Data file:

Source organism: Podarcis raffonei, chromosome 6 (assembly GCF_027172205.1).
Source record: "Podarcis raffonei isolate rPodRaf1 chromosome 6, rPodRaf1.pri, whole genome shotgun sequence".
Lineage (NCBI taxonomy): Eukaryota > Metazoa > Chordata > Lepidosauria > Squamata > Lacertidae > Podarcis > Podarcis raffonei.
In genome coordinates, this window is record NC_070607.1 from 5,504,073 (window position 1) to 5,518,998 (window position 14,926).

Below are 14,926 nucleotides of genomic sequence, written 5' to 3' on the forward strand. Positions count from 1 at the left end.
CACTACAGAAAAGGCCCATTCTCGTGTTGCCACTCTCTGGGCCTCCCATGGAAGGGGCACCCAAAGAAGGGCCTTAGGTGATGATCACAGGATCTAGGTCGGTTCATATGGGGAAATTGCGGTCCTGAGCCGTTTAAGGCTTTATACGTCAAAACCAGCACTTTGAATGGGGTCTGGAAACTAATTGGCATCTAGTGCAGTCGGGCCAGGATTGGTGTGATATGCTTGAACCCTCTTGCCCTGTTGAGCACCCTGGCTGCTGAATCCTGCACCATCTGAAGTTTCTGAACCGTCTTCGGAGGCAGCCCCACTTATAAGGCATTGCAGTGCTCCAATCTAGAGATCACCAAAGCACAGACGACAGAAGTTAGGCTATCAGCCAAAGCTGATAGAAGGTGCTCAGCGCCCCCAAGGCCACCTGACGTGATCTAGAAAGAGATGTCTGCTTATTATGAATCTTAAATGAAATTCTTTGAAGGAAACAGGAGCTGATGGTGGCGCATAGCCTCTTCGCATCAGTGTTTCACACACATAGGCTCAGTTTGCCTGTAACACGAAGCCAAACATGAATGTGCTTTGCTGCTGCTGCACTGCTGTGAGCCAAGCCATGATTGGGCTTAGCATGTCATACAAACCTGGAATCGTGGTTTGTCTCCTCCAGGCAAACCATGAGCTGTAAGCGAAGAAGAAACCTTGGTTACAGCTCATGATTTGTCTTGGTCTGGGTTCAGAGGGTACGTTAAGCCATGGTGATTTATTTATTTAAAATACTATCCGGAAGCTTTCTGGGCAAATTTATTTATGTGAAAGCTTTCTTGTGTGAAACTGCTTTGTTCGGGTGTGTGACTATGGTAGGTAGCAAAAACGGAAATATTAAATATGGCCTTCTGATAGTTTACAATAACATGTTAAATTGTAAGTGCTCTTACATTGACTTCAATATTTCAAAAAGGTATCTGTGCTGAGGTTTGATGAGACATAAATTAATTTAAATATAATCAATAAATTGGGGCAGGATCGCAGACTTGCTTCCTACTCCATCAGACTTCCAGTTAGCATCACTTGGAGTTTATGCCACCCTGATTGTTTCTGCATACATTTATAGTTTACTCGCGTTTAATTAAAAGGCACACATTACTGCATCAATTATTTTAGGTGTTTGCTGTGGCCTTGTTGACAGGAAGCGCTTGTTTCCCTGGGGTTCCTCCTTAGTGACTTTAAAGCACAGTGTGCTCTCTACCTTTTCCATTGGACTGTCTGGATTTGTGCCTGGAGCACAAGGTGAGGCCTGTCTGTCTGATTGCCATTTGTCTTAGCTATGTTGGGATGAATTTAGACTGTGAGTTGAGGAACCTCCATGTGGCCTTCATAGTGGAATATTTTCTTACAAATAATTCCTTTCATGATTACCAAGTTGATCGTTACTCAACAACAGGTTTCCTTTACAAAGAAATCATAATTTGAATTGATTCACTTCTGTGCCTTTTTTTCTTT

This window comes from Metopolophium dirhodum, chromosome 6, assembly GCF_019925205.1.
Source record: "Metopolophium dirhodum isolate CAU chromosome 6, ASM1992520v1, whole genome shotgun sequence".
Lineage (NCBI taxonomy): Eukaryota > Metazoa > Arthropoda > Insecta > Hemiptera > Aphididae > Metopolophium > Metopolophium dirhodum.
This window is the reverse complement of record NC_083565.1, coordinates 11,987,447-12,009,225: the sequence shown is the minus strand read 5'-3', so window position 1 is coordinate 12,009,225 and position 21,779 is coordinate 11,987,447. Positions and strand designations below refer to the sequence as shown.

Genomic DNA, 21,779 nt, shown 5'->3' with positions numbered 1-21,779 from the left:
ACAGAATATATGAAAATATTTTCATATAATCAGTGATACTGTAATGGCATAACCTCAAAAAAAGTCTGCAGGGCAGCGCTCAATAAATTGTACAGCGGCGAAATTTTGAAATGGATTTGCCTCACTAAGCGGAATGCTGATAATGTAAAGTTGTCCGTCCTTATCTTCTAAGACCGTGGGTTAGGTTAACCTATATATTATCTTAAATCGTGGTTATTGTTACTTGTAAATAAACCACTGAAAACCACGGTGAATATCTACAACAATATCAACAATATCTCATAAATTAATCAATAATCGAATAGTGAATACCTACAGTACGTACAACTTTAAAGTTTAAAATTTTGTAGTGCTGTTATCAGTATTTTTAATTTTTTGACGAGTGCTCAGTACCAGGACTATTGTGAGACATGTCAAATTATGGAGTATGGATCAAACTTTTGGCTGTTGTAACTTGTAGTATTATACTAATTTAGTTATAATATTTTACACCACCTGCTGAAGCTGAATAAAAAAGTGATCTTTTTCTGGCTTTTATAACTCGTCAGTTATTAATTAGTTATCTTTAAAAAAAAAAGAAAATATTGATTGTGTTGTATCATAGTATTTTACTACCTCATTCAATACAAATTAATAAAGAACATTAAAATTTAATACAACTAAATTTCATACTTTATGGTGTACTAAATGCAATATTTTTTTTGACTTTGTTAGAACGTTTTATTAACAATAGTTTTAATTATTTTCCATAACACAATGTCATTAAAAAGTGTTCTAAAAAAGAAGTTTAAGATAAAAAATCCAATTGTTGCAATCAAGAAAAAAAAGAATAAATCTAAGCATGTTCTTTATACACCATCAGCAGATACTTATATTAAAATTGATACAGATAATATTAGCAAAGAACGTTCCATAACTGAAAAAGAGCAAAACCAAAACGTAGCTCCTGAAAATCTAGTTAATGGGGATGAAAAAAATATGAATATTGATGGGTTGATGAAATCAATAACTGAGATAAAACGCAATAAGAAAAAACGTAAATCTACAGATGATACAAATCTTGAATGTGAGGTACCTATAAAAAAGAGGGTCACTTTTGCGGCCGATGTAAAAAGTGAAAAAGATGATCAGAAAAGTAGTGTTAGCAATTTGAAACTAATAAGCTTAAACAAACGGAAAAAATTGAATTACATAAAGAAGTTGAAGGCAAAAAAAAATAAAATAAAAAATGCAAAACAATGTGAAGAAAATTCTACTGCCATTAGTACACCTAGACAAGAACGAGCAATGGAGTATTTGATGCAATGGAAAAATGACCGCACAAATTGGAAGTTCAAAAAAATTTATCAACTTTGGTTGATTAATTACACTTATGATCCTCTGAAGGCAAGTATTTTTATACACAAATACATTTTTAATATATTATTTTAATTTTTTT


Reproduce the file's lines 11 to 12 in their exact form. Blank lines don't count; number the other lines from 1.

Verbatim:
Genomic DNA, 21,779 nt, shown 5'->3' with positions numbered 1-21,779 from the left:
ACAGAATATATGAAAATATTTTCATATAATCAGTGATACTGTAATGGCATAACCTCAAAAAAAGTCTGCAGGGCAGCGCTCAATAAATTGTACAGCGGCGAAATTTTGAAATGGATTTGCCTCACTAAGCGGAATGCTGATAATGTAAAGTTGTCCGTCCTTATCTTCTAAGACCGTGGGTTAGGTTAACCTATATATTATCTTAAATCGTGGTTATTGTTACTTGTAAATAAACCACTGAAAACCACGGTGAATATCTACAACAATATCAACAATATCTCATAAATTAATCAATAATCGAATAGTGAATACCTACAGTACGTACAACTTTAAAGTTTAAAATTTTGTAGTGCTGTTATCAGTATTTTTAATTTTTTGACGAGTGCTCAGTACCAGGACTATTGTGAGACATGTCAAATTATGGAGTATGGATCAAACTTTTGGCTGTTGTAACTTGTAGTATTATACTAATTTAGTTATAATATTTTACACCACCTGCTGAAGCTGAATAAAAAAGTGATCTTTTTCTGGCTTTTATAACTCGTCAGTTATTAATTAGTTATCTTTAAAAAAAAAAGAAAATATTGATTGTGTTGTATCATAGTATTTTACTACCTCATTCAATACAAATTAATAAAGAACATTAAAATTTAATACAACTAAATTTCATACTTTATGGTGTACTAAATGCAATATTTTTTTTGACTTTGTTAGAACGTTTTATTAACAATAGTTTTAATTATTTTCCATAACACAATGTCATTAAAAAGTGTTCTAAAAAAGAAGTTTAAGATAAAAAATCCAATTGTTGCAATCAAGAAAAAAAAGAATAAATCTAAGCATGTTCTTTATACACCATCAGCAGATACTTATATTAAAATTGATACAGATAATATTAGCAAAGAACGTTCCATAACTGAAAAAGAGCAAAACCAAAACGTAGCTCCTGAAAATCTAGTTAATGGGGATGAAAAAAATATGAATATTGATGGGTTGATGAAATCAATAACTGAGATAAAACGCAATAAGAAAAAACGTAAATCTACAGATGATACAAATCTTGAATGTGAGGTACCTATAAAAAAGAGGGTCACTTTTGCGGCCGATGTAAAAAGTGAAAAAGATGATCAGAAAAGTAGTGTTAGCAATTTGAAACTAATAAGCTTAAACAAACGGAAAAAATTGAATTACATAAAGAAGTTGAAGGCAAAAAAAAATAAAATAAAAAATGCAAAACAATGTGAAGAAAATTCTACTGCCATTAGTACACCTAGACAAGAACGAGCAATGGAGTATTTGATGCAATGGAAAAATGACCGCACAAATTGGAAGTTCAAAAAAATTTATCAACTTTGGTTGATTAATTACACTTATGATCCTCTGAAGGCAAGTATTTTTATACACAAATACATTTTTAATATATTATTTTAATTTTTTT